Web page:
The effects of many contaminants on humans are well known. The presence of certain bacteria may be an indicator of disease-causing organisms. Lead affects our central-nervous system and may cause developmental retardation in children. Excess radiation and PCBs have been linked with birth defects and cancer. We test for contaminants to keep them out of the drinking water.
We don't have to be committed to quality. We could simply meet the minimum government standards, but we choose to produce the best drinking water, wastewater and composted biosolids that we possibly can. Our goal is to provide high quality water products at an economic cost. Testing provides the benchmark to determine how well we are meeting our goal.
Our commitment to providing safe drinking water is our commitment to our customers. Our commitment to treating wastewater, used water from homes and industries, is our commitment to the health and life of the Delaware River. Our commitment to producing clean, usable compost from biosolids, the solid material we take out of wastewater, is our commitment to enriching the earth by recycling a valuable resource instead of throwing it away.
Solving a Water Mystery: The Case of the Cucumber Taste
In 1982, customers of the Baxter Water Treatment Plant began complaining that their water had a cucumber flavor. The taste wasn't present all the time; it usually surfaced in late winter. The way the labs tracked down the cause of the cucumber taste gives some insight into how the Philadelphia Water Department works.
The cause of the taste was difficult to find. The chemical that produces this taste was present in such low concentrations that it could not be found by a gas chromatograph. In this particular case, the human nose and tongue proved to be more sensitive than gas chromatographs. A panel of specially trained tasters made a flavor profile analysis of the odd tasting water. They listed the flavors they found in the water and rated the intensities of those flavors.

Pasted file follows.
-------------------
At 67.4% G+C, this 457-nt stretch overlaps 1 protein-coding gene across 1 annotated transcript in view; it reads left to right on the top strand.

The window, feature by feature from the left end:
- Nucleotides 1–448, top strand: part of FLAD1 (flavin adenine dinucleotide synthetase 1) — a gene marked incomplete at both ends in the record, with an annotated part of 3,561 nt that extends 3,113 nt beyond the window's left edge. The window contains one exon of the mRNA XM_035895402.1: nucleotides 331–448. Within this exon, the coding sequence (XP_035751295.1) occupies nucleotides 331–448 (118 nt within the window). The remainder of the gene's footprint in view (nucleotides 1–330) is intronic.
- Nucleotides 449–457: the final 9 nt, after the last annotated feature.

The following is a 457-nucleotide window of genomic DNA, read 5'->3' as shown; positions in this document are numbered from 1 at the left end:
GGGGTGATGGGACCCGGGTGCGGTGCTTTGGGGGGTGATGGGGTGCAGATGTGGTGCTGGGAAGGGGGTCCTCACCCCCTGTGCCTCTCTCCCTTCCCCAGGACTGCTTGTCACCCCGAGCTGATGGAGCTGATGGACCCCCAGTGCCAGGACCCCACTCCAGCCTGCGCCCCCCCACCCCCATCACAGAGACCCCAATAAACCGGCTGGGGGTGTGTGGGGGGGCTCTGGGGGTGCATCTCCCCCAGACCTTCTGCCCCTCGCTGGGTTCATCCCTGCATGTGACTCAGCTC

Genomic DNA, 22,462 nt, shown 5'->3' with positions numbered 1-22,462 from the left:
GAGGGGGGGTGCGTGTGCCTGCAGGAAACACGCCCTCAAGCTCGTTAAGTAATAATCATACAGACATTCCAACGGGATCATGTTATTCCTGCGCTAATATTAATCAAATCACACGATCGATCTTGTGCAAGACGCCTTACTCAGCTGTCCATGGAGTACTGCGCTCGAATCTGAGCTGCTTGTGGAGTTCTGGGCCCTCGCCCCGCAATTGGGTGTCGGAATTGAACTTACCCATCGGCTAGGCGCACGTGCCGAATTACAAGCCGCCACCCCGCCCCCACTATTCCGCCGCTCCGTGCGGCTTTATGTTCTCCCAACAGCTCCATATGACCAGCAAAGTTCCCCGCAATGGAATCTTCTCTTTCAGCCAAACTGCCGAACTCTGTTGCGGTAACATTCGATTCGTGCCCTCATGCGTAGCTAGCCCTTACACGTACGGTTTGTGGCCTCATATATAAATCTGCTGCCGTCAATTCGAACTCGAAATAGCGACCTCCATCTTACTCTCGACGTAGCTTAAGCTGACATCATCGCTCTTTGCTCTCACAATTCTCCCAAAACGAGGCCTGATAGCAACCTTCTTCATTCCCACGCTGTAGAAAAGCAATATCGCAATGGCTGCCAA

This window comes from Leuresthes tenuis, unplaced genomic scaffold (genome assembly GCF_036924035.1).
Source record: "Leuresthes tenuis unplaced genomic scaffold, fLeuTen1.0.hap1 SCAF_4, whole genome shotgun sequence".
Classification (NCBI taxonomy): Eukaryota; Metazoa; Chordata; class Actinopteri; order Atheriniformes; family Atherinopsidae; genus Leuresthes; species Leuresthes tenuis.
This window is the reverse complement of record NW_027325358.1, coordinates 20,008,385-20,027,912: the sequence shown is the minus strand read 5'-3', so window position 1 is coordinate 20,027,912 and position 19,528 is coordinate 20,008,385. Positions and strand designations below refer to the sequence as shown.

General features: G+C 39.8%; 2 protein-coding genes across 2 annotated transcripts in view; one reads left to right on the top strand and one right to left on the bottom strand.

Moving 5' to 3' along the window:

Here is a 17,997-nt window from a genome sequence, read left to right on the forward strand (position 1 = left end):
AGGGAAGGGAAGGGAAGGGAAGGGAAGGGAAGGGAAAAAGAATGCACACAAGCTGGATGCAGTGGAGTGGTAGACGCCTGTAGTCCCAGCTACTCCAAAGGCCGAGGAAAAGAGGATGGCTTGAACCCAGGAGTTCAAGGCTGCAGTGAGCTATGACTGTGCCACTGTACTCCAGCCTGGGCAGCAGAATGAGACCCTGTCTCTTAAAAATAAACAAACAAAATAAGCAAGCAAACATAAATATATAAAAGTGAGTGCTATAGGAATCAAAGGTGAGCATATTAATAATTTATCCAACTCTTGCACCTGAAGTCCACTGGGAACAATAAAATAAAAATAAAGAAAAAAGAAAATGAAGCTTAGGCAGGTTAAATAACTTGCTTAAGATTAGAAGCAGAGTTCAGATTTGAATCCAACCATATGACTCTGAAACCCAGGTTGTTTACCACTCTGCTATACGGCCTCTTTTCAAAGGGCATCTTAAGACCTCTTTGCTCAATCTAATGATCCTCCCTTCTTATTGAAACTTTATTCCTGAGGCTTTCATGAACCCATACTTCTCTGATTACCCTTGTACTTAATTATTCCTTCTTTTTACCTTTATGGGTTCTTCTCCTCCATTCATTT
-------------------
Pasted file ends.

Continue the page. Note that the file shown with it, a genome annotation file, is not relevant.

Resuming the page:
As the panelists became familiar with this flavor, they tracked the times it was present. When it was heavily concentrated in the water, they were able to identify the chemical using a gas chromatograph/mass spectrometer. Whenever tasters found it in the water, they would go out on the river searching for a similar odor. Eventually, they tracked it 250 miles upriver to a reservoir at the source of the Delaware. Apparently, an alga that produces this chemical was growing under the ice there. Although the algae broke up before the water flowed downstream to Philadelphia, the chemical causing the cucumber taste remained in the water.
Once the source of the taste was identified, scientists at Baxter were able to adjust the water treatment process to eliminate the taste from the water. Although this taste is present in water around the country, the Philadelphia Water Department was the first to identify the actual chemical that produces the flavor the same chemical that is found in cucumbers and melons.